Your Employee’s Laptop is Stolen. Now What?

November 22nd, 2017   |     |  smarter identity

In 2015, thousands of patients had their personal health data compromised when a former University of Oklahoma physician’s laptop was stolen. The university was unable to ascertain the extent of the damage or determine exactly what information was on the employee’s laptop. Exacerbating the problem further, the university was unaware the former employee had taken any patient information with him until after the theft was reported. These situations are more common than you may realize. In fact, Gartner estimates that a laptop is lost every 53 seconds.

When a laptop is stolen, it’s only natural to get a company’s IT department involved. But as employee identities become more complex and when sensitive data is at risk, it’s equally important to involve the human resources department as well.

Because HR leads the charge on hiring and termination, it makes sense to include them in the process of granting and revoking network access. While IT provides the tools to provision and deprovision access as needed, HR can find an individual’s user profile to help determine what type of access privileges were given to an employee and what systems they had access to. In addition, tracking stolen laptop events and other security incidents, can help indicate potential employee performance issues that need to be addressed.

As the primary source of truth for employee identities, HR can help IT take the appropriate steps to shut down stolen laptops and safeguard company data from future security breaches using a unified endpoint management solution.

Protection Starts with Unified Endpoint Management

A unified endpoint management solution gives HR the autonomy to oversee laptop security for every employee, freeing up IT to focus on other strategic security measures. It also allows HR to immediately respond to security breaches in real time, shortening the window of opportunity thieves have to steal a laptop’s contents.

In addition to improving visibility into an employee’s device identity and compliance, endpoint management solutions give HR the ability to:

  • Centralize security protocols. A unified endpoint management tool lets HR manage user identities and credentials in one place, helping HR enforce stronger security protocols when necessary. Centralizing authentication processes provides HR with reports detailing what applications and devices each employee has permissions for, so when a laptop is compromised, they know what information is vulnerable. Administrators can also deprovision certificates and restrict access to corporate documents when an employee’s laptop is stolen, keeping sensitive data out of thieves’ hands.
  • Enforce multi-factor authentication. With employees increasingly accessing work applications out of office, the need to balance access and security is more urgent than ever. A unified endpoint management system lets HR enforce multi-factor authentication across all applications, making it difficult for unauthorized users to fake their identity on a stolen device. A pre-installed certificate specific to the user and device acts as the first authentication factor, and when users log in using their operating system password they provide the second authentication factor. These two credentials verify the user’s identity (without having to retrieve passwords on a separate device), reducing employee security fatigue and enabling them to access web and desktop apps with a single click.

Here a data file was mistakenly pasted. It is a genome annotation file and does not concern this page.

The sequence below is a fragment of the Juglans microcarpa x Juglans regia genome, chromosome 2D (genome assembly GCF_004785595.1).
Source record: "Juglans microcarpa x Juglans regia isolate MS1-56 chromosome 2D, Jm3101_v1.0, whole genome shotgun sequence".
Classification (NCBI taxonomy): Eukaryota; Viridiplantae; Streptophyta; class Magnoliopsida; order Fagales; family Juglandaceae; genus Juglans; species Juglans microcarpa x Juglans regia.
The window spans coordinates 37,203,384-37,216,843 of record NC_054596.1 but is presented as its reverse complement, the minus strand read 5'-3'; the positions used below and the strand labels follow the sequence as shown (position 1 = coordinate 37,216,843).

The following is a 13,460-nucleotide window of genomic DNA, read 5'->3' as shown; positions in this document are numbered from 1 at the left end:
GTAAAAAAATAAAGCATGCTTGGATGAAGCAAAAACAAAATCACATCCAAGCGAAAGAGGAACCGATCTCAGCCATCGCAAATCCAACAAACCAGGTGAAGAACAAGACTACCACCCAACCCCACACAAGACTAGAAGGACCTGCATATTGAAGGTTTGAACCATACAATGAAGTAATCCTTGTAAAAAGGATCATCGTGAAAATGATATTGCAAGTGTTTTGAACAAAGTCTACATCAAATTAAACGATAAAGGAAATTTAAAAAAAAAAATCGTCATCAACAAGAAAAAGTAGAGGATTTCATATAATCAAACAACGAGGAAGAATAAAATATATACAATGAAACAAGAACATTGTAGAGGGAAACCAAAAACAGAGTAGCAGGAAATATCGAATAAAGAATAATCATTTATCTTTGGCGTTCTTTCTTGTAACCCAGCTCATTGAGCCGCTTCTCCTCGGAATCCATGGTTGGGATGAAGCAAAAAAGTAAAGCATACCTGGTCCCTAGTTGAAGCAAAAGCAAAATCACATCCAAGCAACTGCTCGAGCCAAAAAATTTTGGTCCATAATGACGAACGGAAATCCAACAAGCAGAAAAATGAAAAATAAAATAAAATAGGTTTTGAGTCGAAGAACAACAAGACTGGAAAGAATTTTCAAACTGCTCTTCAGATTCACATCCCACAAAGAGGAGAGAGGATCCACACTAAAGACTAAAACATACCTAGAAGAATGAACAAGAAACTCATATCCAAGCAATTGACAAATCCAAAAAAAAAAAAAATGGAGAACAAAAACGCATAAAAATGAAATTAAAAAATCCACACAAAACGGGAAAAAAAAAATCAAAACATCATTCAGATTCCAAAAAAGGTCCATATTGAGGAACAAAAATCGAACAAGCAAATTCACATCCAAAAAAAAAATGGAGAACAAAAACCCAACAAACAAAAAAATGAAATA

• Disable access remotely. Employee laptops can provide malicious actors with easy access to corporate applications, especially on devices with weak or no security protocols in place. With the right endpoint management solution, HR can immediately revoke a stolen laptop’s certificate, defending any data associated with the account and preventing that employee’s credentials from logging in to any corporate applications. And untrusted laptops that have been repurposed can be remotely wiped by activating an “instant kill switch”.

Passwords alone are not enough to safeguard sensitive corporate information, and installing security protocols after a laptop is stolen does little to mitigate the consequences. Despite their traditional role in their companies, HR teams play an important role in protecting employee identities and taking the precautionary steps to secure employee laptops before they go missing.

About the Author

Alvaro Hoyos leads OneLogin’s risk management, security, and compliance efforts. He also works with prospects, customers and vendors to help them understand OneLogin’s security, confidentiality, availability, and privacy posture and how it works alongside, or in support of, customer’s own risk management model. Alvaro has over 15 years in the IT sector and prior to joining OneLogin, helped startups, SMBs, and Fortune 500 companies with their security and data privacy compliance efforts. His commentary and articles have been featured in several publications, including CIO, CSO, Network World, Infosecurity, eWeek, and Help Net Security. Alvaro is a member of the Forbes Technology Council and has a B.B.A in M.I.S. and a M.S. in M.I.S. from Florida International University.

View all posts by Alvaro Hoyos

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